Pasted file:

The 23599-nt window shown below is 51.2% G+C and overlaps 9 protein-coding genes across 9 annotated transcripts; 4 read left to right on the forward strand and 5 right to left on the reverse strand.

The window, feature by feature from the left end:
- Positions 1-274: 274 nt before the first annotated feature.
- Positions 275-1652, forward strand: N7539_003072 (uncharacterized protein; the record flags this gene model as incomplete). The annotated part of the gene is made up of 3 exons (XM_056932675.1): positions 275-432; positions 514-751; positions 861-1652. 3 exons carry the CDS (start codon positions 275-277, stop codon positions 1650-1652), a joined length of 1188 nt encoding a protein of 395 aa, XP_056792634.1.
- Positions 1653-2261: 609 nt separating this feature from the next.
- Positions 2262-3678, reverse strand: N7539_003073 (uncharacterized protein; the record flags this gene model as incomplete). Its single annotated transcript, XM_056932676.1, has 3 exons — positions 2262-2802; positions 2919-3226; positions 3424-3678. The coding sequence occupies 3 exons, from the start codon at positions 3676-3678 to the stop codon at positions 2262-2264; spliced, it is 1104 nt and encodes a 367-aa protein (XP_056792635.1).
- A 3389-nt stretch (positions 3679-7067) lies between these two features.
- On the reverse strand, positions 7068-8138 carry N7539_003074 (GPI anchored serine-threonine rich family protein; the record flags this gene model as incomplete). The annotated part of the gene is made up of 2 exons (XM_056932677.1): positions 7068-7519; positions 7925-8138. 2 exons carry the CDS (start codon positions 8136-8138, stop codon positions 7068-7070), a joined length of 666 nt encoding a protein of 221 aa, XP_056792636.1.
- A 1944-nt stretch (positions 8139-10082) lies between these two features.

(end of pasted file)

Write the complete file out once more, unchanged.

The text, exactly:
The 23599-nt window shown below is 51.2% G+C and overlaps 9 protein-coding genes across 9 annotated transcripts; 4 read left to right on the forward strand and 5 right to left on the reverse strand.

The window, feature by feature from the left end:
- Positions 1-274: 274 nt before the first annotated feature.
- Positions 275-1652, forward strand: N7539_003072 (uncharacterized protein; the record flags this gene model as incomplete). The annotated part of the gene is made up of 3 exons (XM_056932675.1): positions 275-432; positions 514-751; positions 861-1652. 3 exons carry the CDS (start codon positions 275-277, stop codon positions 1650-1652), a joined length of 1188 nt encoding a protein of 395 aa, XP_056792634.1.
- Positions 1653-2261: 609 nt separating this feature from the next.
- Positions 2262-3678, reverse strand: N7539_003073 (uncharacterized protein; the record flags this gene model as incomplete). Its single annotated transcript, XM_056932676.1, has 3 exons — positions 2262-2802; positions 2919-3226; positions 3424-3678. The coding sequence occupies 3 exons, from the start codon at positions 3676-3678 to the stop codon at positions 2262-2264; spliced, it is 1104 nt and encodes a 367-aa protein (XP_056792635.1).
- A 3389-nt stretch (positions 3679-7067) lies between these two features.
- On the reverse strand, positions 7068-8138 carry N7539_003074 (GPI anchored serine-threonine rich family protein; the record flags this gene model as incomplete). The annotated part of the gene is made up of 2 exons (XM_056932677.1): positions 7068-7519; positions 7925-8138. 2 exons carry the CDS (start codon positions 8136-8138, stop codon positions 7068-7070), a joined length of 666 nt encoding a protein of 221 aa, XP_056792636.1.
- A 1944-nt stretch (positions 8139-10082) lies between these two features.